The two most important properties of bitcoin are that it is limited to 21 million and that the scarcity is enforced by a decentralized network that is incentivized to maintain the 21 million limit. Bitcoin is perfectly scarce, which makes it more desirable as a store of value than grains of sand, dollars, and even more desirable than gold. And, the monetary policy of Bitcoin is enforced by the decentralized network of participants who choose to run the Bitcoin software. More concretely, the federal government is the single body that’s in charge of the supply of dollars, but no one is in charge of Bitcoin, therefore, no individual can change it!
What Should You Take Away?
We all want to have enough food. We want to afford shelter. At the most primal level, we have an instinct to survive.
In the last five years or so, it has become increasingly difficult to survive in America. Just because someone works hard for 40 or 50 hours a week, it does not guarantee they will make enough money to pay for food and bills at the very least. It is getting tougher and tougher to survive, and this trend is accelerating. The inflation genie is out of the bottle, and he won’t go back in (it’s not transitory). Food is more expensive, housing costs are way up, and gas costs significantly more, just to name a few basics. Yet, the U.S. government just keeps printing more money and will continue to increase the debt ceiling. People are scared because their survival is being threatened.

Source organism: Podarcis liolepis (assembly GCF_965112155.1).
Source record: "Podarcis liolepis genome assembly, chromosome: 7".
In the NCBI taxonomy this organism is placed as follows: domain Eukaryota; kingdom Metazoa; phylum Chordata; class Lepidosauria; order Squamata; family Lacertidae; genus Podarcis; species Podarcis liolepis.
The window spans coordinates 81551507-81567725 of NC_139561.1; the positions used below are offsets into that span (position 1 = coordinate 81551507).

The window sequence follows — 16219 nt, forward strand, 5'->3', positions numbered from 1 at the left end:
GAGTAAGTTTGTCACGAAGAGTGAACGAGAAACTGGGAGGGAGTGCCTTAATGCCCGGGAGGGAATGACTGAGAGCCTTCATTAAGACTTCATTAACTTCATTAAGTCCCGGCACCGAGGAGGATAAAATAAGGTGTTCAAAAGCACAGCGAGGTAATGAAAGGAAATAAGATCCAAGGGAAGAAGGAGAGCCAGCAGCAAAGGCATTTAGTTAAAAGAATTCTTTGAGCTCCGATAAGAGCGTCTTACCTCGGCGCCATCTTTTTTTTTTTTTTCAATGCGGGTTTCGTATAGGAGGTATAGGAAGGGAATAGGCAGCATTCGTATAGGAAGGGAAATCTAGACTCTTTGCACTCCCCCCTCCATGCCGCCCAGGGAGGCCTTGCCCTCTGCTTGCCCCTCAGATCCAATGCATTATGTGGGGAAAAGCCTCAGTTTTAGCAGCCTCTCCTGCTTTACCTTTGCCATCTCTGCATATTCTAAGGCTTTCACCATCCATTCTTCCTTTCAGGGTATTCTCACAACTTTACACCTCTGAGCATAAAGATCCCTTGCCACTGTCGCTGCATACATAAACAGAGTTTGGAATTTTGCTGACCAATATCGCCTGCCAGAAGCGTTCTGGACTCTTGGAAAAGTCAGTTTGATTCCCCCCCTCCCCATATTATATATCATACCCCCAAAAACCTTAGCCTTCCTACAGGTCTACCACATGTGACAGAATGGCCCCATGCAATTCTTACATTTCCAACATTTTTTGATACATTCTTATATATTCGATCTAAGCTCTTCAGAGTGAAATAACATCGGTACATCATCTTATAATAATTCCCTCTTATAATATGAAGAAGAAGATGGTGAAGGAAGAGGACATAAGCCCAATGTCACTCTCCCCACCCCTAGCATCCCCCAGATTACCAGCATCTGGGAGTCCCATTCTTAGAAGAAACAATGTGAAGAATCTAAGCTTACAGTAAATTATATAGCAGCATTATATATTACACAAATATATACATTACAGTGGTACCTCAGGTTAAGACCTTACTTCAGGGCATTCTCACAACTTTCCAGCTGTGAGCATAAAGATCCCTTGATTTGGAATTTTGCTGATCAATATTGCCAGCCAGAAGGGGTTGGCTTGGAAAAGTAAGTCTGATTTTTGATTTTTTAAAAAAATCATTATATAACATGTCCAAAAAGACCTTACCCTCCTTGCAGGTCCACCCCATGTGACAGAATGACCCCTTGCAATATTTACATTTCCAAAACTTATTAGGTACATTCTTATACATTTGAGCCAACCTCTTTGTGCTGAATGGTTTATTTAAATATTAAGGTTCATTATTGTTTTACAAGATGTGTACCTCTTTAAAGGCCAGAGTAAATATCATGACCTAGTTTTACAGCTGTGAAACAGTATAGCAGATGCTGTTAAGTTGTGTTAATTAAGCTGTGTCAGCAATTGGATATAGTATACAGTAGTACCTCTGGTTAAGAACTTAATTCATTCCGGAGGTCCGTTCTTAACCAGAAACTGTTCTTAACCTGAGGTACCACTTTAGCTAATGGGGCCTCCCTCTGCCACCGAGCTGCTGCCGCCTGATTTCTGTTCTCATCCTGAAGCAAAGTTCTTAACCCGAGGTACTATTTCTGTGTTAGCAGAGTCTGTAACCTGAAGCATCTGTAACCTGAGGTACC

Remember, inflation hurts your buying power no matter what. But 2% inflation is a slow bleed that most people don’t notice. Now we’re experiencing at least 10% inflation, and it’s scary. People are losing the value they are creating, and it’s happening at a faster rate than they are used to. Every day at work is a waste of time unless you can figure out a way to save the value you create.
If you feel confused, concerned or downright scared about inflation, the rising cost of living, and getting through the turbulent years ahead, then you need to explore bitcoin.
This is a guest post by Joe Mallock. Opinions expressed are entirely their own and do not necessarily reflect those of BTC, Inc. or Bitcoin Magazine.